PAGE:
Search for...

How to Convert GED to GPA

by Morgan O'Connor, Demand Media

    The General Educational Development test is designed to assess whether the test-taker has achieved the equivalent of a high school education. It can help you in attempts to get into college or to land a job. The GED consists of five portions, each of which counts for a maximum of 800 points. Your scores on the GED are not the same as the equivalent grade point average, which is generally no higher than 4. You can, however, convert your GED score to an approximate GPA. This calculation is not official and should serve only to give you an idea of what your likely GPA would have been.

    Step 1

    List your score in each of the five sections of the GED test. This score should be between 200 and 800; your percentile score, which is under 100, indicates how well you did compared to other test-takers but does not directly correspond to a GPA.

    Step 2

    Add together the scores from each section of the GED, then divide this number by 5 to find your average GED score. If, for example, you got 500 points in the mathematics section, 600 each in the social studies and science section and 650 each in the reading and writing sections, you would add all of these scores together for a total of 3,000. Dividing this number by 5 would leave you with an average score of 600.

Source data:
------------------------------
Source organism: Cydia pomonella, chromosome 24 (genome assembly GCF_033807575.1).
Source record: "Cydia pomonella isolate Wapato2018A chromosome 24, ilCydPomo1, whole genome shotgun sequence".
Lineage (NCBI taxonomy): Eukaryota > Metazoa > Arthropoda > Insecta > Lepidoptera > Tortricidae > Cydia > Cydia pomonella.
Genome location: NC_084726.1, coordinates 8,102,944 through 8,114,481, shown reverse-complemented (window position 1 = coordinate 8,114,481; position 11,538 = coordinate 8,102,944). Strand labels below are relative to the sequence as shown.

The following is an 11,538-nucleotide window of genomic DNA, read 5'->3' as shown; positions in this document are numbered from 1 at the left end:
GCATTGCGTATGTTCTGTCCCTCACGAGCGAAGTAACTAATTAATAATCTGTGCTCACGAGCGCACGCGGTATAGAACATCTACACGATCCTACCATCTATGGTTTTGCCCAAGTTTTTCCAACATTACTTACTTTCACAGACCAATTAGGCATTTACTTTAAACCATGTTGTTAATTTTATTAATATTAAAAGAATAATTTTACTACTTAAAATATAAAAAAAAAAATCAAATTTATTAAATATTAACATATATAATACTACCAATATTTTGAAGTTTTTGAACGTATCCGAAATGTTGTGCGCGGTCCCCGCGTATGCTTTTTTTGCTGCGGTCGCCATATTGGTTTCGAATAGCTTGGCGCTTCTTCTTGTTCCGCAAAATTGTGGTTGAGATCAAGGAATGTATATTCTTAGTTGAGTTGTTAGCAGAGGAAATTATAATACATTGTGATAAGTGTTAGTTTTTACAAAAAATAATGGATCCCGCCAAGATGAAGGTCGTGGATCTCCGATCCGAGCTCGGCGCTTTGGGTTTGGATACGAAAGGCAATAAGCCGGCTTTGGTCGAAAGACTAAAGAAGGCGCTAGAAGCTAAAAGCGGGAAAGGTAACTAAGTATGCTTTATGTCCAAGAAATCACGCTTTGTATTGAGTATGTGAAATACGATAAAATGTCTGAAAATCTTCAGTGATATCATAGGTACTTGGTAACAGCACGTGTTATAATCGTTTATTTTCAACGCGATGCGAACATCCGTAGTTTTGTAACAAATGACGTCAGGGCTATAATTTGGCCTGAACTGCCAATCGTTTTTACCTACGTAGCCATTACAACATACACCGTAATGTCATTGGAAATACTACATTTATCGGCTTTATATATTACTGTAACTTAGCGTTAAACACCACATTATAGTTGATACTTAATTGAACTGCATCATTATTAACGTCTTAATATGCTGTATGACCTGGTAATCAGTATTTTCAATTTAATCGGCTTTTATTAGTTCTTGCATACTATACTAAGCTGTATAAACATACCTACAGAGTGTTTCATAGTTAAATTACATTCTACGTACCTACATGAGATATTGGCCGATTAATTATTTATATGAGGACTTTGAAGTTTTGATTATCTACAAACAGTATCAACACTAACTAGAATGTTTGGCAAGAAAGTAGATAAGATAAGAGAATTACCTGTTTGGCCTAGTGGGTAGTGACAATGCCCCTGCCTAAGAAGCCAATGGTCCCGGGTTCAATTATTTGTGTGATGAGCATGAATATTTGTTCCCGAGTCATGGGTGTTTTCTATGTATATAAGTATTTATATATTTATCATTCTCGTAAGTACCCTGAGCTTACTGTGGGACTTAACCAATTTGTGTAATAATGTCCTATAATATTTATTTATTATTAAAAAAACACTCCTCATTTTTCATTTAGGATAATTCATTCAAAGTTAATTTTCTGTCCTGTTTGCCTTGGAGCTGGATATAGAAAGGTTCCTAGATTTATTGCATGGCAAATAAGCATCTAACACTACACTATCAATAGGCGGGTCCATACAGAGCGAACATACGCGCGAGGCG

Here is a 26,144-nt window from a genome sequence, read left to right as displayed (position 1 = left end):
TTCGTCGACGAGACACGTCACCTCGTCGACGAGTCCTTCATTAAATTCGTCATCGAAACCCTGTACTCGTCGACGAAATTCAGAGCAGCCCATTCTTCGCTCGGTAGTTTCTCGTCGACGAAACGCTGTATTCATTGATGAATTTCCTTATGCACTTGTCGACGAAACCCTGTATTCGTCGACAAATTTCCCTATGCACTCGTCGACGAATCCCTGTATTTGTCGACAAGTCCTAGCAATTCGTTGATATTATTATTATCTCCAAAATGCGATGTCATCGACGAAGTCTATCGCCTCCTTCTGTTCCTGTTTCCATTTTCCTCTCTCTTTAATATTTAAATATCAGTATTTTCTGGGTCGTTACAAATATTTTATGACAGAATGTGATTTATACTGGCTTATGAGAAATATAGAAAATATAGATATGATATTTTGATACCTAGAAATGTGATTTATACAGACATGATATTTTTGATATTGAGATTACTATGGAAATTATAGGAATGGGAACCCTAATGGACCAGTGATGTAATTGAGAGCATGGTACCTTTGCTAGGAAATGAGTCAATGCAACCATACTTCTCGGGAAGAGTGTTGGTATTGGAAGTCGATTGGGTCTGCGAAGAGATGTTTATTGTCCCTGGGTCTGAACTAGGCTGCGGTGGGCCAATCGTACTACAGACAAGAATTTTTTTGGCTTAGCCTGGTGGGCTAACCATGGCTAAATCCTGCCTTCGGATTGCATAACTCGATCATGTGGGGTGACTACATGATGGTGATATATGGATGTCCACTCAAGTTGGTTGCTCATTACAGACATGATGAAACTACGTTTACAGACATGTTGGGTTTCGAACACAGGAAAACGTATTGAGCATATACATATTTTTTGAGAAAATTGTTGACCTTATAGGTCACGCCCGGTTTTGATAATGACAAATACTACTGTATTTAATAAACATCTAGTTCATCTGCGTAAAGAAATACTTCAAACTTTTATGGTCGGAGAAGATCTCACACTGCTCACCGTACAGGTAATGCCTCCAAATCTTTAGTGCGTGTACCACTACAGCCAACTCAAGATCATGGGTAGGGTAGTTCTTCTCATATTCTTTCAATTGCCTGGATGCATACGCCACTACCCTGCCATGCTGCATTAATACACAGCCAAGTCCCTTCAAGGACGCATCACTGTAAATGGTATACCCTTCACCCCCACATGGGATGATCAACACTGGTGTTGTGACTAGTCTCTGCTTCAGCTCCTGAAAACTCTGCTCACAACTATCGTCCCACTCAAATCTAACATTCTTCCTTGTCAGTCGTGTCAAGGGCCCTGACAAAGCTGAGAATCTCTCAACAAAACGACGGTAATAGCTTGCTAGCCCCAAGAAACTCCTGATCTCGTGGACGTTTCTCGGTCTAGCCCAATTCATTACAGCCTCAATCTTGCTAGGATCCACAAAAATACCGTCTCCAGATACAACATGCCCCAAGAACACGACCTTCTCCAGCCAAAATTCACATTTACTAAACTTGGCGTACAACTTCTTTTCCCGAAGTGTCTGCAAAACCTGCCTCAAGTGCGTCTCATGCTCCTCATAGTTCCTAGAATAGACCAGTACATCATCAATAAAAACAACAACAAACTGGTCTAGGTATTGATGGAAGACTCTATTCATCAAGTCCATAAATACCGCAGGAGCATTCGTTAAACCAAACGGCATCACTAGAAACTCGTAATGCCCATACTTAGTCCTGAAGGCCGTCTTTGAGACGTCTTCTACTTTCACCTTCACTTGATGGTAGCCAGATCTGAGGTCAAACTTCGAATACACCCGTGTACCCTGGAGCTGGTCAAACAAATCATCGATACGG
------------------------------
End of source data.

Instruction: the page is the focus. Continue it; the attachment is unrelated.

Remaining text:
Step 3

    Convert your GED score into an approximate GPA using the following information. A GED score of below 300 is the approximate equivalent of a GPA of 1 or below. A GED score of 300 to 400 is the approximate equivalent of a GPA of 1.5 to 2.0. A GED score of 401 to 500 is the approximate equivalent of a GPA of 2.0 to 2.9. A GED score of 501 to 600 is the approximate equivalent of a GPA of 3.0 to 3.4. A GED score of 601 to 700 is the approximate equivalent of a GPA of 3.5 to 3.7 while a GED score of 701 to 800 is the approximate equivalent of a GPA of 3.8 to 4.0.

    Style Your World With Color

    About the Author

    Morgan O'Connor has been writing professionally since 2005. Her experience includes articles on various aspects of the health-insurance industry for health-care newsletters distributed to hospitals as well as articles on both international and domestic travel.

    Photo Credits

    Watch An Education Video!